The decision to begin a petition for bankruptcy is certainly no easy one, with serious repercussions that must be considered. As such it’s good to know that if and when such steps are necessary there’s plenty of help available.
In the initial stages it’s vital to seek independent advice on your application for bankruptcy. The process is always easier with some prior knowledge, and there are several steps that must be taken in any instance, so getting professional,confidential guidance at this point is essential.
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First of all it’s important to understand the criteria for bankruptcy. Currently, you must owe out a minimum of £750 to one or more individuals or companies. Further to this, the total assets available to you, including savings and property, must be less than the total amount of debt for your petition to be accepted.
If this is the case then the most important next step is to get organised, by making sure all financial documents are in order. This will make the procedure far quicker for everyone involved. Only when bank statements, tax notices and similar have been collated is it time to file papers, as you will need this information to complete the paperwork required.
The necessary forms are available for from The Insolvency Service. In order to initiate an application you will need to submit ‘the petition’; Insolvency Rules 1986 form 6.27. Herein include a request to the court to be made bankrupt, and explain the reasons why this situation has arisen.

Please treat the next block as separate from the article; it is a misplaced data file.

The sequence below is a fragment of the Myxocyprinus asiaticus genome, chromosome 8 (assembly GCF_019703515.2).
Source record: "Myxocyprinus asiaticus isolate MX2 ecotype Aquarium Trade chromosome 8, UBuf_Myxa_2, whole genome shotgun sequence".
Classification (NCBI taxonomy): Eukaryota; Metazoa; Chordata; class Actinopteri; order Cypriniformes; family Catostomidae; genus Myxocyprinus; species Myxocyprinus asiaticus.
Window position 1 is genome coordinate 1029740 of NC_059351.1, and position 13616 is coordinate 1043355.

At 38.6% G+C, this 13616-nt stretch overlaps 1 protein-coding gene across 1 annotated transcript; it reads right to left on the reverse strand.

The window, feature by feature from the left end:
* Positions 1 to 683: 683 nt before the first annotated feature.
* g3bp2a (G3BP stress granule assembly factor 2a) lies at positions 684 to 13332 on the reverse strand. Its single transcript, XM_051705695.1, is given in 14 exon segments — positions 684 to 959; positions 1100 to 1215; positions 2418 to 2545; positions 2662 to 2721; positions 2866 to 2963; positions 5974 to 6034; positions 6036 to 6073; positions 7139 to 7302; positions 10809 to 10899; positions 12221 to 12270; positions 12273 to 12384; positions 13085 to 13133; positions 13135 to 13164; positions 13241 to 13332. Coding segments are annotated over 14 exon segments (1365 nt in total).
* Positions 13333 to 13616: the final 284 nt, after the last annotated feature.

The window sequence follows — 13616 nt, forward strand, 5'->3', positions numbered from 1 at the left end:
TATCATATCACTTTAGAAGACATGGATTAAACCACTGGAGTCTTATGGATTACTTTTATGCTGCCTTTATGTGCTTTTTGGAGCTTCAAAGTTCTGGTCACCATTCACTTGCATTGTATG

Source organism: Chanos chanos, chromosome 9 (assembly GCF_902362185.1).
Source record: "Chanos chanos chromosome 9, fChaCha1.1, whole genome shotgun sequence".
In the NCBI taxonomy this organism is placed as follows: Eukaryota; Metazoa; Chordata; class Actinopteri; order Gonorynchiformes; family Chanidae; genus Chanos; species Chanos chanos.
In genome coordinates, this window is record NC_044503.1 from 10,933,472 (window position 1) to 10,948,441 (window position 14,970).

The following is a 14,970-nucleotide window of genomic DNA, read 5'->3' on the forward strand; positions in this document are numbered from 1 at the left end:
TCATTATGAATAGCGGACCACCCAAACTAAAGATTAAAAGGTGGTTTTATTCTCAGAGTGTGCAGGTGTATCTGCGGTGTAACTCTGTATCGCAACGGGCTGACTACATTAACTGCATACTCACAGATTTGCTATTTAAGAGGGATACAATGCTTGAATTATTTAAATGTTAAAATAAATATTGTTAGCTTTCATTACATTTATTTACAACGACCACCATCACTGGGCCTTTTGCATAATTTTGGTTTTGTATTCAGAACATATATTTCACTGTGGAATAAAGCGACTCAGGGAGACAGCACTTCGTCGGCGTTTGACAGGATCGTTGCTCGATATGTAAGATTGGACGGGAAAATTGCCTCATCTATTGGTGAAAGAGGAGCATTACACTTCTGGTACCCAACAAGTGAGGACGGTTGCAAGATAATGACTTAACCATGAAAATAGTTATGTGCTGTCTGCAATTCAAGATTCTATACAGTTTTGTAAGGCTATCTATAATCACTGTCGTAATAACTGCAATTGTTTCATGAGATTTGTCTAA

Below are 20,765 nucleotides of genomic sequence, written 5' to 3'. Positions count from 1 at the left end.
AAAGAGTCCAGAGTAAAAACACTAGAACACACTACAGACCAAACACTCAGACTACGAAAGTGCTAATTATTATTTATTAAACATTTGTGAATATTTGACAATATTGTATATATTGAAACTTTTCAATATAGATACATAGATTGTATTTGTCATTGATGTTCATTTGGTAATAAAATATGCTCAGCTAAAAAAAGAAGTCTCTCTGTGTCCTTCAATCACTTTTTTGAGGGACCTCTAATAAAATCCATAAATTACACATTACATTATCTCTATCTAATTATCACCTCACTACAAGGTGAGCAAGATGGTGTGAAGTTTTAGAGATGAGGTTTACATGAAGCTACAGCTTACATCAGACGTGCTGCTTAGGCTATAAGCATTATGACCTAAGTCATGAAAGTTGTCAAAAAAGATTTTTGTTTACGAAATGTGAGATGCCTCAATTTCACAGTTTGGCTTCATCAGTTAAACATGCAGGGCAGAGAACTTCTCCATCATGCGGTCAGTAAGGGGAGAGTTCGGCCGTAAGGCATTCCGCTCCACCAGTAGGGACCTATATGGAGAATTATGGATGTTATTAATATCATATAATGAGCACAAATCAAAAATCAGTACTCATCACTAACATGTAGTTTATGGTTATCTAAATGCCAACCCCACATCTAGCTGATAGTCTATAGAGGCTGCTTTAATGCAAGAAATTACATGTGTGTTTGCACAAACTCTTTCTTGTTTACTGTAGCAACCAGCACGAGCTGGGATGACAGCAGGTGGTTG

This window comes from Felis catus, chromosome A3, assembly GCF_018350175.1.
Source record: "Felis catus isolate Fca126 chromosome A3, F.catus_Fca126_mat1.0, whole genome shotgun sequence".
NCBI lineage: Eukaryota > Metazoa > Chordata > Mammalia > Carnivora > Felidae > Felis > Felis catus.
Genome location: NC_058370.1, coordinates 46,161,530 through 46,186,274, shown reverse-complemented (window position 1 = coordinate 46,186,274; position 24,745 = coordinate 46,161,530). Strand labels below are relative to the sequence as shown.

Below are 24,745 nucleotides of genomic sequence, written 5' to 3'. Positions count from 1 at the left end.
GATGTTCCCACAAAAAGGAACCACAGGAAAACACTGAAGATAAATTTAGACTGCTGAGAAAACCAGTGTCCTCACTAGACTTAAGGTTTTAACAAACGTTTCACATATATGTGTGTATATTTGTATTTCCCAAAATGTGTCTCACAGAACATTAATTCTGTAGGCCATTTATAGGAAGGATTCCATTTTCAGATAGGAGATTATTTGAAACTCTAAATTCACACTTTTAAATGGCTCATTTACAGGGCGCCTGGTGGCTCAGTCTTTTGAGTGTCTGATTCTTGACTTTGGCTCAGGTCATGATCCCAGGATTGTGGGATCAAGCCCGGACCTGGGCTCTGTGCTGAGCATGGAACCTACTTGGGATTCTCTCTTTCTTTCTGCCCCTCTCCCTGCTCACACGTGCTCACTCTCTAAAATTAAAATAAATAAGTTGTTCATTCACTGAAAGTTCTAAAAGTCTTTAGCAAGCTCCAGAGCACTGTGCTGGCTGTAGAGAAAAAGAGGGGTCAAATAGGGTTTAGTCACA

You will also be required to complete and return ‘the statement of affairs’, Insolvency Rules 1986 form 6.28. This takes the form of a complete list of all creditors, along with their names and addresses, and a ‘Statement of Truth’ testifying all the details are honest and accurate.
Both have to be submitted to your nearest court, and there will be a fee to pay. In England & Wales this is currently set at £175 for the court, and £525 for the official receiver (who will be assigned to oversee the distribution of your estate). In Northern Ireland the costs are £115 for court, £345 to the official receiver, and £7 for solicitor’s charges.
All payments must be received prior to a judgement being made on your application. This is non-refundable, so even in the event of an unsuccessful petition the costs will still be due, which means you really need to be sure the application will be accepted prior to initiating proceedings.
In some circumstances an individual may be eligible for a discount, for example if they have been made redundant, have a low income or receive certain benefits, again highlighting the importance of seeking expert advice before even considering to file for bankruptcy.